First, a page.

Earl Rogers
2. Earl Rogers
Paolini saying something that shows poor judgement? My heart won't take the shock.

I don't mind characters in fantasy having sexual lives, I just wish more authors would show it for an actual purpose in the story. Beyond, well, showing that sex exists.

("Dur-hey" mutters my inner critic)
Mary Buchner
3. HeyMaryHey
If anyone knows what the "gay elf" joke Paolini said is, I would love to hear it!!!
Karin L Kross
4. KarinKross
Re: gay elves. My notes are vague, but as best as I recall, it was something to the effect of "I've always thought that most elves seemed gay".

It seemed just a wee bit tone-deaf, in my opinion.
Mary Buchner
5. HeyMaryHey
Ah, I thought it would be something along those lines. I'm not sure that Paolini was mature enough to be on this panel with those amazing authors.
Earl Rogers
6. S.M. Stirling
N.K. Jemisin, echoing her comments in the Racebending panel, talked eloquently of her desire to write a fantasy world that reflects the diversity of the world in which she lives.

-- the problem is that this is a-historical, if you're talking about fantasy based on the past.

Until the post-Columbian, post-1492 mass migrations, it was rather uncommon for people to meet others of very different physical type. Especially outside a few cosmopolitan port cities, and it wasn't all that common even there.

There were exceptions (the Mongol invasions of Europe and the occasional individual like Marco Polo, or the late-Abbasid slave plantations of southern Iraq) but they were just that, exceptions.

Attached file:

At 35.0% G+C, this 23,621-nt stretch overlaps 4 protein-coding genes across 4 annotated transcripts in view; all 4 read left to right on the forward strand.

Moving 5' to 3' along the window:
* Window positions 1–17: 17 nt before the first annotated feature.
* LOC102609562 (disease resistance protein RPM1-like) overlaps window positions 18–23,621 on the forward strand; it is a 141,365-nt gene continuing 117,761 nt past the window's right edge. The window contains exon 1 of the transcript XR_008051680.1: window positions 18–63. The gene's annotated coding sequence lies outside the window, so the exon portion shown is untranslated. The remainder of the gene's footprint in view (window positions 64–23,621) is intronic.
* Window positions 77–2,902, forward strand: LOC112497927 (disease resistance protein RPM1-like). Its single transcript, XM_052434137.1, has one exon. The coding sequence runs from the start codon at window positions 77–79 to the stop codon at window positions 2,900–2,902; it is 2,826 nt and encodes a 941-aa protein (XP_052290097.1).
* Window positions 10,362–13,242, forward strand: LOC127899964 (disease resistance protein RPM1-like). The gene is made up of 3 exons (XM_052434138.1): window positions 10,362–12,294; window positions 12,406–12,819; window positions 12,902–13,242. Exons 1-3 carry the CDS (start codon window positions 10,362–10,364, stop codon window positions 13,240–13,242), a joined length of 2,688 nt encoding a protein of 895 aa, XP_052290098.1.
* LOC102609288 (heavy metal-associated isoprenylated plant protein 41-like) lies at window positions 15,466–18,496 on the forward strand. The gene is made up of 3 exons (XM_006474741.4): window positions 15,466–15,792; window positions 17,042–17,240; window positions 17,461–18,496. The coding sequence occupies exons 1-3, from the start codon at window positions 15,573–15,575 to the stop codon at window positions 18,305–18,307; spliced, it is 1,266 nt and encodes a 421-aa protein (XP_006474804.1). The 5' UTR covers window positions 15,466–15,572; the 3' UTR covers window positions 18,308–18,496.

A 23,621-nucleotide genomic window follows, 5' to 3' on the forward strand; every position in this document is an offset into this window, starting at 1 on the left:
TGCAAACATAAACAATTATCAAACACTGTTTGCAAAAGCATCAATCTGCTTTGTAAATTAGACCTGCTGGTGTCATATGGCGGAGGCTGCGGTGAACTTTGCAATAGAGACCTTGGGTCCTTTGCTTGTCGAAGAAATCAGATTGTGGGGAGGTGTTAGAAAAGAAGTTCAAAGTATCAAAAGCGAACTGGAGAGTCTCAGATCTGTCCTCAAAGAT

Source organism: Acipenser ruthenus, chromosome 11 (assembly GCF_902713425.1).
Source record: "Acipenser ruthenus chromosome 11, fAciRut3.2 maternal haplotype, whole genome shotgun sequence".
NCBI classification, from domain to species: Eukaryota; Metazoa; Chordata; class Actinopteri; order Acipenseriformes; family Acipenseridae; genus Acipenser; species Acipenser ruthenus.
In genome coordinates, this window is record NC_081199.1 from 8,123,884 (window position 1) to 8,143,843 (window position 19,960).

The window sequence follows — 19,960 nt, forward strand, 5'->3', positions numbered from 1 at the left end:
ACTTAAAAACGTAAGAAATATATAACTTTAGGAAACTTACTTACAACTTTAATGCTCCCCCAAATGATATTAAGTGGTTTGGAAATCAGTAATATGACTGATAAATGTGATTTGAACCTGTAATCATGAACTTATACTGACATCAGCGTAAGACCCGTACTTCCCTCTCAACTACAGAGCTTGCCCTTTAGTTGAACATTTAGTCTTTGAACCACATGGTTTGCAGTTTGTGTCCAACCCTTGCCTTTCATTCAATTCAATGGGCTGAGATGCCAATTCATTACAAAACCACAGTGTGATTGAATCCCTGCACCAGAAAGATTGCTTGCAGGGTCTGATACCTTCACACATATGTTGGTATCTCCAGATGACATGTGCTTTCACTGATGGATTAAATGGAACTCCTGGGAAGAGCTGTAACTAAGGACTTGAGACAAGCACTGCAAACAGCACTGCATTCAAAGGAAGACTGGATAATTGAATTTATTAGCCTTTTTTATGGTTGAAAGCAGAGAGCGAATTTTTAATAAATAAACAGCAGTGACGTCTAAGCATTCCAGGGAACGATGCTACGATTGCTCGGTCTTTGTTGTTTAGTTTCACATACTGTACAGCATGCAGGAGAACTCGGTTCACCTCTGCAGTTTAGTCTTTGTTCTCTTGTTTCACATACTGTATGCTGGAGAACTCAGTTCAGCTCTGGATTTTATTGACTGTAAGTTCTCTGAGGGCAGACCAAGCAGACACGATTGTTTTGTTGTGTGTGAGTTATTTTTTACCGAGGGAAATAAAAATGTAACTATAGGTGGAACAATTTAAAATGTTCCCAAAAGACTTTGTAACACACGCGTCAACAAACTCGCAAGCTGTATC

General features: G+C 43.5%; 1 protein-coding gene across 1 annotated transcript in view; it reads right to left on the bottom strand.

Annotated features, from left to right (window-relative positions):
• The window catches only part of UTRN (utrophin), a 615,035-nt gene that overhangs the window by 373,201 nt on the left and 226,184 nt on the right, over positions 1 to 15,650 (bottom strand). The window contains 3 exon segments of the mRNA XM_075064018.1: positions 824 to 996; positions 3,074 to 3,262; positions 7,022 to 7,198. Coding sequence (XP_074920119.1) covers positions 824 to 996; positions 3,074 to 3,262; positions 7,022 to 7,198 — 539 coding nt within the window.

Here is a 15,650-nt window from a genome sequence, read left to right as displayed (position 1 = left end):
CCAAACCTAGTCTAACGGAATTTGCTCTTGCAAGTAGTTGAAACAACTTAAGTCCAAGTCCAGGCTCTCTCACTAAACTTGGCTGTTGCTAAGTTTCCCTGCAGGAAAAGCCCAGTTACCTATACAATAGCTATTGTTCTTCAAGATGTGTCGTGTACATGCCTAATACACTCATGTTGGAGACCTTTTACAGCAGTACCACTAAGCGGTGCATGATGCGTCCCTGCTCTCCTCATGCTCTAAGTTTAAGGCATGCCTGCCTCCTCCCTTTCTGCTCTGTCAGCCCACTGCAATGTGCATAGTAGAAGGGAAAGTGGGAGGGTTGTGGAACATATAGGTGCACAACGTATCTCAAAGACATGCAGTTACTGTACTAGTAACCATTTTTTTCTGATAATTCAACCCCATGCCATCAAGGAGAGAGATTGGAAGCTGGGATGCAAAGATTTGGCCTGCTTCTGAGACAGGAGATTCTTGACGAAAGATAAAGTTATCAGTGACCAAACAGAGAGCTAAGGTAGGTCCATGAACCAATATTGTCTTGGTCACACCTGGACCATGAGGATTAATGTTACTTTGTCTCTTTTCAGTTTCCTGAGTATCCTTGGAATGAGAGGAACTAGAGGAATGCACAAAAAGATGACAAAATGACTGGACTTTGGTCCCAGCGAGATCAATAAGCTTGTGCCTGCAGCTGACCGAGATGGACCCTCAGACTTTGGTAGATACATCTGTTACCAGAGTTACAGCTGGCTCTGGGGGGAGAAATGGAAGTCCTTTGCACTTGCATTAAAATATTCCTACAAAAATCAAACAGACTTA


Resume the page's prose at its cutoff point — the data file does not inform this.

The overwhelming majority of people lived their entire lives in small and, by our standards, homogenous communities. The whole world was like the most isolated backwaters are now, in that respect.

This is why the concept of "race" is largely a product of the last 500 years. Prior to that people were vaguely aware of geographical variations, but didn't attach much importance to them except as curiosities.

(A few years ago a group of Europeans visited a very remote part of southern Ethiopia, and a woman burst into tears at the sight of them. She explained afterwards that she'd assumed they all had a terrible skin disease, probably leprosy. Nobody there had ever seen 'white' people, or even pictures of them.)
Mordicai Knode
7. mordicai
6. S.M. Stirling

Well, good thing nothing exceptional ever happens in a fantasy novel, right? I mean, most of the epic fantasy I read concerns serfs who never venture farther than a mile from their home, right? I mean, that is totally what epic fantasy is like. Right? I mean, sure, there are other species, elves or orcs or whatever, but people with a different skin tone would be ridiculous.
Earl Rogers
8. S.M. Stirling
7. mordicai